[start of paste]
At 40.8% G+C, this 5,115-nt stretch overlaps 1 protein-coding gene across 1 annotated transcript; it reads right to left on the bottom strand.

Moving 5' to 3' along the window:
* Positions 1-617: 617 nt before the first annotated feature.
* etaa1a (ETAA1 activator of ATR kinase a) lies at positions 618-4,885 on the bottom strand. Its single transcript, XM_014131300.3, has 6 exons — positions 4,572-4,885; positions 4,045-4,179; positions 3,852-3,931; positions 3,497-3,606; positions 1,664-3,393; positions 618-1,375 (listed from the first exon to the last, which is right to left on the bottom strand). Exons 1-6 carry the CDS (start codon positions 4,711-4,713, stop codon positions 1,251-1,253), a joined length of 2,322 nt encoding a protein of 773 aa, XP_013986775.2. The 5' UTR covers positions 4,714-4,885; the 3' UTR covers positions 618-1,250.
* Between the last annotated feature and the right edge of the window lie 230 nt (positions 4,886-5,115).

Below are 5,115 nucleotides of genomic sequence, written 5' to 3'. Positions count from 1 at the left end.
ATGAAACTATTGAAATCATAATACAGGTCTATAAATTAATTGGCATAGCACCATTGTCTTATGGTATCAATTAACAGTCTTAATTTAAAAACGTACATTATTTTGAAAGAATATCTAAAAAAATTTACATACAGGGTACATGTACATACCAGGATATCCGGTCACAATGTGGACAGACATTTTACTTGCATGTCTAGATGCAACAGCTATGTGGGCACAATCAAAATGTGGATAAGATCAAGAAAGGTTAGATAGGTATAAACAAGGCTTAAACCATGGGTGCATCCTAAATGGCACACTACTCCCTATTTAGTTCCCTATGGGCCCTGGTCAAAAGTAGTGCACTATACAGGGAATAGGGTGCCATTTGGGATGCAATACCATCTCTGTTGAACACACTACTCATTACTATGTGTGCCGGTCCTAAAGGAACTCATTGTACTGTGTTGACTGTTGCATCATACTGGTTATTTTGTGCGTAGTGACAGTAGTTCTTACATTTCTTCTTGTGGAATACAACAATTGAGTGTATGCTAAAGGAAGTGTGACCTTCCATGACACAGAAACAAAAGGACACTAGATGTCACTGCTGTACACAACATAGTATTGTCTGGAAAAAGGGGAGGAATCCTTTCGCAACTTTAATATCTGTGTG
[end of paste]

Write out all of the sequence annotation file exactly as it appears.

At 40.8% G+C, this 5,115-nt stretch overlaps 1 protein-coding gene across 1 annotated transcript; it reads right to left on the bottom strand.

Moving 5' to 3' along the window:
* Positions 1-617: 617 nt before the first annotated feature.
* etaa1a (ETAA1 activator of ATR kinase a) lies at positions 618-4,885 on the bottom strand. Its single transcript, XM_014131300.3, has 6 exons — positions 4,572-4,885; positions 4,045-4,179; positions 3,852-3,931; positions 3,497-3,606; positions 1,664-3,393; positions 618-1,375 (listed from the first exon to the last, which is right to left on the bottom strand). Exons 1-6 carry the CDS (start codon positions 4,711-4,713, stop codon positions 1,251-1,253), a joined length of 2,322 nt encoding a protein of 773 aa, XP_013986775.2. The 5' UTR covers positions 4,714-4,885; the 3' UTR covers positions 618-1,250.
* Between the last annotated feature and the right edge of the window lie 230 nt (positions 4,886-5,115).

Below are 5,115 nucleotides of genomic sequence, written 5' to 3'. Positions count from 1 at the left end.
ATGAAACTATTGAAATCATAATACAGGTCTATAAATTAATTGGCATAGCACCATTGTCTTATGGTATCAATTAACAGTCTTAATTTAAAAACGTACATTATTTTGAAAGAATATCTAAAAAAATTTACATACAGGGTACATGTACATACCAGGATATCCGGTCACAATGTGGACAGACATTTTACTTGCATGTCTAGATGCAACAGCTATGTGGGCACAATCAAAATGTGGATAAGATCAAGAAAGGTTAGATAGGTATAAACAAGGCTTAAACCATGGGTGCATCCTAAATGGCACACTACTCCCTATTTAGTTCCCTATGGGCCCTGGTCAAAAGTAGTGCACTATACAGGGAATAGGGTGCCATTTGGGATGCAATACCATCTCTGTTGAACACACTACTCATTACTATGTGTGCCGGTCCTAAAGGAACTCATTGTACTGTGTTGACTGTTGCATCATACTGGTTATTTTGTGCGTAGTGACAGTAGTTCTTACATTTCTTCTTGTGGAATACAACAATTGAGTGTATGCTAAAGGAAGTGTGACCTTCCATGACACAGAAACAAAAGGACACTAGATGTCACTGCTGTACACAACATAGTATTGTCTGGAAAAAGGGGAGGAATCCTTTCGCAACTTTAATATCTGTGTG